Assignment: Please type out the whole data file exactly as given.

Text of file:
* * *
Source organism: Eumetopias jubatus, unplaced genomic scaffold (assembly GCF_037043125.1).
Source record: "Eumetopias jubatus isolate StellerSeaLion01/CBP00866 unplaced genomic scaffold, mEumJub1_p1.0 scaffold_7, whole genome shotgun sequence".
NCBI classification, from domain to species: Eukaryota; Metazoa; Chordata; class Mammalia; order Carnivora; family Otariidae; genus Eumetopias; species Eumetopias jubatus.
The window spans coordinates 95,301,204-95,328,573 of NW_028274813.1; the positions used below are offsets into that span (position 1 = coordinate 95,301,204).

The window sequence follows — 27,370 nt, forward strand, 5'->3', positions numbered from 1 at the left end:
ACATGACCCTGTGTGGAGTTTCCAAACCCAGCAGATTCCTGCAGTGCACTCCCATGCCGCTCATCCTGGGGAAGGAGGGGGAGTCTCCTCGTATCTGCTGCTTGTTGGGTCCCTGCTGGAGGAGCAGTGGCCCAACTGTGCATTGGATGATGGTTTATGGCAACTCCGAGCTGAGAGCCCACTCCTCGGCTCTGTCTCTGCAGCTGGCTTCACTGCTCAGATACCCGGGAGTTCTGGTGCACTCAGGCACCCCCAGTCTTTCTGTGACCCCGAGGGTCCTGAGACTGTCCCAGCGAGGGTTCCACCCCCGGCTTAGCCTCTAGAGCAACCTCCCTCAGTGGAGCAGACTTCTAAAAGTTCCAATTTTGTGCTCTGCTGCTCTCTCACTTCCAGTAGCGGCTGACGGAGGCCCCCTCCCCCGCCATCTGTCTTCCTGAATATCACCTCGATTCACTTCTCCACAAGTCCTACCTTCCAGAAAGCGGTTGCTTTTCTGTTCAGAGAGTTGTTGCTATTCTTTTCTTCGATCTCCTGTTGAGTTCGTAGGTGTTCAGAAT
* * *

Source organism: Eumetopias jubatus, unplaced genomic scaffold (assembly GCF_037043125.1).
Source record: "Eumetopias jubatus isolate StellerSeaLion01/CBP00866 unplaced genomic scaffold, mEumJub1_p1.0 scaffold_7, whole genome shotgun sequence".
NCBI classification, from domain to species: Eukaryota; Metazoa; Chordata; class Mammalia; order Carnivora; family Otariidae; genus Eumetopias; species Eumetopias jubatus.
The window spans coordinates 95,301,204-95,328,573 of NW_028274813.1; the positions used below are offsets into that span (position 1 = coordinate 95,301,204).

The window sequence follows — 27,370 nt, forward strand, 5'->3', positions numbered from 1 at the left end:
ACATGACCCTGTGTGGAGTTTCCAAACCCAGCAGATTCCTGCAGTGCACTCCCATGCCGCTCATCCTGGGGAAGGAGGGGGAGTCTCCTCGTATCTGCTGCTTGTTGGGTCCCTGCTGGAGGAGCAGTGGCCCAACTGTGCATTGGATGATGGTTTATGGCAACTCCGAGCTGAGAGCCCACTCCTCGGCTCTGTCTCTGCAGCTGGCTTCACTGCTCAGATACCCGGGAGTTCTGGTGCACTCAGGCACCCCCAGTCTTTCTGTGACCCCGAGGGTCCTGAGACTGTCCCAGCGAGGGTTCCACCCCCGGCTTAGCCTCTAGAGCAACCTCCCTCAGTGGAGCAGACTTCTAAAAGTTCCAATTTTGTGCTCTGCTGCTCTCTCACTTCCAGTAGCGGCTGACGGAGGCCCCCTCCCCCGCCATCTGTCTTCCTGAATATCACCTCGATTCACTTCTCCACAAGTCCTACCTTCCAGAAAGCGGTTGCTTTTCTGTTCAGAGAGTTGTTGCTATTCTTTTCTTCGATCTCCTGTTGAGTTCGTAGGTGTTCAGAAT